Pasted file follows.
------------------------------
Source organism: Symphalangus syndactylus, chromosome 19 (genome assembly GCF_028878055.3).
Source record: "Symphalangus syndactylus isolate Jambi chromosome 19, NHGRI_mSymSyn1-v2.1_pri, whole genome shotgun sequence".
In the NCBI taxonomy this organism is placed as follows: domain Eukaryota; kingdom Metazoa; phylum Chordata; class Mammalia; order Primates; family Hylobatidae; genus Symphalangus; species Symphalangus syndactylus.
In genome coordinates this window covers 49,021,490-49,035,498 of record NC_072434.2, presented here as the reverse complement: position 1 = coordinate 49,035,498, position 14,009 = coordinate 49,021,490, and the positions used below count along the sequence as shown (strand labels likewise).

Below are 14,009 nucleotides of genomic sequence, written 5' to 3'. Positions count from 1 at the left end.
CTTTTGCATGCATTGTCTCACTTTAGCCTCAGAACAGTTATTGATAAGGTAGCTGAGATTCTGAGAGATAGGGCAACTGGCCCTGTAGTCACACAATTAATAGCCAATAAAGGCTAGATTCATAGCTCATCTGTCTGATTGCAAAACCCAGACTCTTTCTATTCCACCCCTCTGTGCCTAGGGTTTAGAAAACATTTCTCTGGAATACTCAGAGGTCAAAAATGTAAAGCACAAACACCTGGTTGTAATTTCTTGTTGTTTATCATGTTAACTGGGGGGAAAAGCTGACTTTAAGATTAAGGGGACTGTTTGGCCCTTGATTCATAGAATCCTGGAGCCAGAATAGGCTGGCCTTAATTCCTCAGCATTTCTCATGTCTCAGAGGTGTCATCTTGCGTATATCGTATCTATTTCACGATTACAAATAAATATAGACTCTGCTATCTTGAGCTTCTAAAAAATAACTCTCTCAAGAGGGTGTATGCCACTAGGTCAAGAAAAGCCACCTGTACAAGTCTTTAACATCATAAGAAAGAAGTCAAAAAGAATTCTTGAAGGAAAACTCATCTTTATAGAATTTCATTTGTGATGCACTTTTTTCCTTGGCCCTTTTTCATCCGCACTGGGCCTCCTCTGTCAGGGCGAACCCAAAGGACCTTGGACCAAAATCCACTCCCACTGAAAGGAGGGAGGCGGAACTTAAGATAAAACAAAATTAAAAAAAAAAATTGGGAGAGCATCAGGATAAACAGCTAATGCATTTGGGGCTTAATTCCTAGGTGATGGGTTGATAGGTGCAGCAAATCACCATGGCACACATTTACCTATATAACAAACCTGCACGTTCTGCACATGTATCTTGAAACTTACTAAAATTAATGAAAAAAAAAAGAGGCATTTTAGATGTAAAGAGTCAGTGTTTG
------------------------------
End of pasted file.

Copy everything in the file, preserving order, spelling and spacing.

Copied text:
Source organism: Symphalangus syndactylus, chromosome 19 (genome assembly GCF_028878055.3).
Source record: "Symphalangus syndactylus isolate Jambi chromosome 19, NHGRI_mSymSyn1-v2.1_pri, whole genome shotgun sequence".
In the NCBI taxonomy this organism is placed as follows: domain Eukaryota; kingdom Metazoa; phylum Chordata; class Mammalia; order Primates; family Hylobatidae; genus Symphalangus; species Symphalangus syndactylus.
In genome coordinates this window covers 49,021,490-49,035,498 of record NC_072434.2, presented here as the reverse complement: position 1 = coordinate 49,035,498, position 14,009 = coordinate 49,021,490, and the positions used below count along the sequence as shown (strand labels likewise).

Below are 14,009 nucleotides of genomic sequence, written 5' to 3'. Positions count from 1 at the left end.
CTTTTGCATGCATTGTCTCACTTTAGCCTCAGAACAGTTATTGATAAGGTAGCTGAGATTCTGAGAGATAGGGCAACTGGCCCTGTAGTCACACAATTAATAGCCAATAAAGGCTAGATTCATAGCTCATCTGTCTGATTGCAAAACCCAGACTCTTTCTATTCCACCCCTCTGTGCCTAGGGTTTAGAAAACATTTCTCTGGAATACTCAGAGGTCAAAAATGTAAAGCACAAACACCTGGTTGTAATTTCTTGTTGTTTATCATGTTAACTGGGGGGAAAAGCTGACTTTAAGATTAAGGGGACTGTTTGGCCCTTGATTCATAGAATCCTGGAGCCAGAATAGGCTGGCCTTAATTCCTCAGCATTTCTCATGTCTCAGAGGTGTCATCTTGCGTATATCGTATCTATTTCACGATTACAAATAAATATAGACTCTGCTATCTTGAGCTTCTAAAAAATAACTCTCTCAAGAGGGTGTATGCCACTAGGTCAAGAAAAGCCACCTGTACAAGTCTTTAACATCATAAGAAAGAAGTCAAAAAGAATTCTTGAAGGAAAACTCATCTTTATAGAATTTCATTTGTGATGCACTTTTTTCCTTGGCCCTTTTTCATCCGCACTGGGCCTCCTCTGTCAGGGCGAACCCAAAGGACCTTGGACCAAAATCCACTCCCACTGAAAGGAGGGAGGCGGAACTTAAGATAAAACAAAATTAAAAAAAAAAATTGGGAGAGCATCAGGATAAACAGCTAATGCATTTGGGGCTTAATTCCTAGGTGATGGGTTGATAGGTGCAGCAAATCACCATGGCACACATTTACCTATATAACAAACCTGCACGTTCTGCACATGTATCTTGAAACTTACTAAAATTAATGAAAAAAAAAAGAGGCATTTTAGATGTAAAGAGTCAGTGTTTG